Standing Out From The Crowd
Museums, tours, restaurants, bars, and the obligatory sleep-in on huge, comfortable hotel beds. There's a lot of "must-dos" when you're on holidays. For me though, the one thing I absolutely have to do when visiting another city or country is people watch. Finding an out-of-the-way spot in an otherwise busy thoroughfare and just watching the movements of both locals and fellow tourists — and how the two groups interact. More than nearly anything else it gives a sense of the place, and of the people that inhabit it. Add a cup of coffee and a pipe to the equation, and it's absolute perfection.
But it's that last that I've noticed tends to somewhat spoil the activity for me. Key to people watching is some degree of anonymity, of being just another one of the masses going about their business. Being a somewhat younger pipe-smoker these days is something of a rarity to the general populace, and being one in public seems to be tantamount to lighting a signal flare above my head. Suddenly both locals and tourists alike gape at the oddity sitting among them, until finally I'm forced to give up one activity or the other. It never stops me trying, mind you, but more often than not I find myself letting my ember die out and hiding the pipe away in my lap or up my sleeve.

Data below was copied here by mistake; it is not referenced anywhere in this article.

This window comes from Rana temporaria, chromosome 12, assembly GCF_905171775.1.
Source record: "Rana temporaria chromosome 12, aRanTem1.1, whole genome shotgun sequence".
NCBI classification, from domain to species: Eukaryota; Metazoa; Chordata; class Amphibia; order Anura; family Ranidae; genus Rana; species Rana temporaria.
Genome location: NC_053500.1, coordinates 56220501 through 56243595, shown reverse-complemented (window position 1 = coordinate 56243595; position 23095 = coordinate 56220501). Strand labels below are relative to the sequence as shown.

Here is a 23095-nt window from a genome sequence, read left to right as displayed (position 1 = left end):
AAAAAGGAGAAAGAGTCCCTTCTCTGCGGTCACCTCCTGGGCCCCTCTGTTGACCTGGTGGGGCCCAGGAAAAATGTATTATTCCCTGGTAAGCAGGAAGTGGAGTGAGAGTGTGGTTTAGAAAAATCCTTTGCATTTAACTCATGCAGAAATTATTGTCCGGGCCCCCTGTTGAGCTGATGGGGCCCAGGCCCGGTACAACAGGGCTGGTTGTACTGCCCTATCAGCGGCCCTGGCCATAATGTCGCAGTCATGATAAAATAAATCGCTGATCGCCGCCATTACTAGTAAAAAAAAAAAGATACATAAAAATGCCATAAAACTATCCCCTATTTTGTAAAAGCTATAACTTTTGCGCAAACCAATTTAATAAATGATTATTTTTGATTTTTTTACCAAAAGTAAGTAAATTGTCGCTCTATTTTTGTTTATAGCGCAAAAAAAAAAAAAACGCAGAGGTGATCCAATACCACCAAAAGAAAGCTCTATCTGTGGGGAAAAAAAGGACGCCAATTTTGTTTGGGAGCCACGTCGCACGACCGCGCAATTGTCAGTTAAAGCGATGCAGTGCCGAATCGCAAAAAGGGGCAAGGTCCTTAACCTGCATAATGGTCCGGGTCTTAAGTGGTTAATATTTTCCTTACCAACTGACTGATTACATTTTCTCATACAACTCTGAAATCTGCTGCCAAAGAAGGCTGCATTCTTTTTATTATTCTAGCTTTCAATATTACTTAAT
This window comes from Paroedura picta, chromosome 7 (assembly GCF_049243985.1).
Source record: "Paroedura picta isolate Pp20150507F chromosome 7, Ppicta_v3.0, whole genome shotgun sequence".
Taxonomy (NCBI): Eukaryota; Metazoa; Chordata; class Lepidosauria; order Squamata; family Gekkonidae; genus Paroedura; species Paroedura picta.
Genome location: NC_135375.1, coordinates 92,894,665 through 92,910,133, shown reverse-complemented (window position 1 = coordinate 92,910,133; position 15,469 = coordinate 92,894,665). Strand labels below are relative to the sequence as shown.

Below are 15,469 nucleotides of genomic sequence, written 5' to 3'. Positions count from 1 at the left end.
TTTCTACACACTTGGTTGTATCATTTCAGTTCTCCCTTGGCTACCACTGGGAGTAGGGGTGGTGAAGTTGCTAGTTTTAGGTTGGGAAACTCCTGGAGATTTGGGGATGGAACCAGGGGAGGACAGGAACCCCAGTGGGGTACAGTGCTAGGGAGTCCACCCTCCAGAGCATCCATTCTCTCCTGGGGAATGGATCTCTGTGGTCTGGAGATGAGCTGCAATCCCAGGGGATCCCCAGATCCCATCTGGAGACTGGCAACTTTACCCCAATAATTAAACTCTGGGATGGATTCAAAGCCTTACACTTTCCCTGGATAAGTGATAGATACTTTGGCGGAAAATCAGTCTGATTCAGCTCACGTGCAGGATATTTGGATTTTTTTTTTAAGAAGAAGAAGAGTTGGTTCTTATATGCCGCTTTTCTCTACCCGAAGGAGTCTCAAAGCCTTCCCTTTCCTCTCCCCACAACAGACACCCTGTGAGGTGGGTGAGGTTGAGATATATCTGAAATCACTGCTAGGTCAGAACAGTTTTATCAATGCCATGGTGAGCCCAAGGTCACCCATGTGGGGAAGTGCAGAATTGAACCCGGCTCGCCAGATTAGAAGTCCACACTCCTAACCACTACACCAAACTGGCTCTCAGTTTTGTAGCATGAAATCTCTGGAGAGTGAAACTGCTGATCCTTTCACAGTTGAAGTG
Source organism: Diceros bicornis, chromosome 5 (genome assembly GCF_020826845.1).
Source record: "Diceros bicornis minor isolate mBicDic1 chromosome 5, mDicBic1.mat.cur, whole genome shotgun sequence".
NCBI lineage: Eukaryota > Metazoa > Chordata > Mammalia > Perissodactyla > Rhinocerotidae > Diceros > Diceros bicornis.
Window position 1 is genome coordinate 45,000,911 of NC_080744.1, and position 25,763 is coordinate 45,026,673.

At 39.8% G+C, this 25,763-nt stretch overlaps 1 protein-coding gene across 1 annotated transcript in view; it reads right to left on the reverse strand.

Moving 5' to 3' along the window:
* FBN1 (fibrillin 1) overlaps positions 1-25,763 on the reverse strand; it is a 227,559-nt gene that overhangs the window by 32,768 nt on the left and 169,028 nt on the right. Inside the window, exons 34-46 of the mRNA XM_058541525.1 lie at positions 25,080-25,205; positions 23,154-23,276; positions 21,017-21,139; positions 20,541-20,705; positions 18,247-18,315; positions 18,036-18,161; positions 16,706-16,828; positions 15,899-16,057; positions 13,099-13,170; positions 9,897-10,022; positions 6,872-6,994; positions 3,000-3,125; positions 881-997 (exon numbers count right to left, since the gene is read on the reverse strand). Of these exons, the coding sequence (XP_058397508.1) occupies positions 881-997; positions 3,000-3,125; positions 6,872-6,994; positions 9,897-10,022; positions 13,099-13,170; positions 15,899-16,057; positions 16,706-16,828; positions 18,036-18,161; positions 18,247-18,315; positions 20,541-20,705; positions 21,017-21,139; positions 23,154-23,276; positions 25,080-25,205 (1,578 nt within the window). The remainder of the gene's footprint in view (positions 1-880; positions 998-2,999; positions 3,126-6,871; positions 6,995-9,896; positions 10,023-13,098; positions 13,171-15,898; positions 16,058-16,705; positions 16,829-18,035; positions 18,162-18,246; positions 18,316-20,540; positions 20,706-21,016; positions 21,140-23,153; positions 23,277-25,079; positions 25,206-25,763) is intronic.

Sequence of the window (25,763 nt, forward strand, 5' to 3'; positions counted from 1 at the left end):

Imagine my surprise then, when last weekend, while sitting by the side of a canal in Amsterdam's Jordaan neighbourhood I found that not a single head was turned. Crowds of holiday makers and locals milled by as I sipped both my coffee and a pleasingly complex Virginia, and not a one paid me the least bit of attention. I'm still not sure if it was just that pipe smoking in the Low Countries is still somewhat normal (or at least not unusual), or if Amsterdam is just the kind of place where people tend to mind their own business. Either way though, I could finally sit with my pipe and contemplate life in another city without doing the one thing that's anathema to doing so — standing out.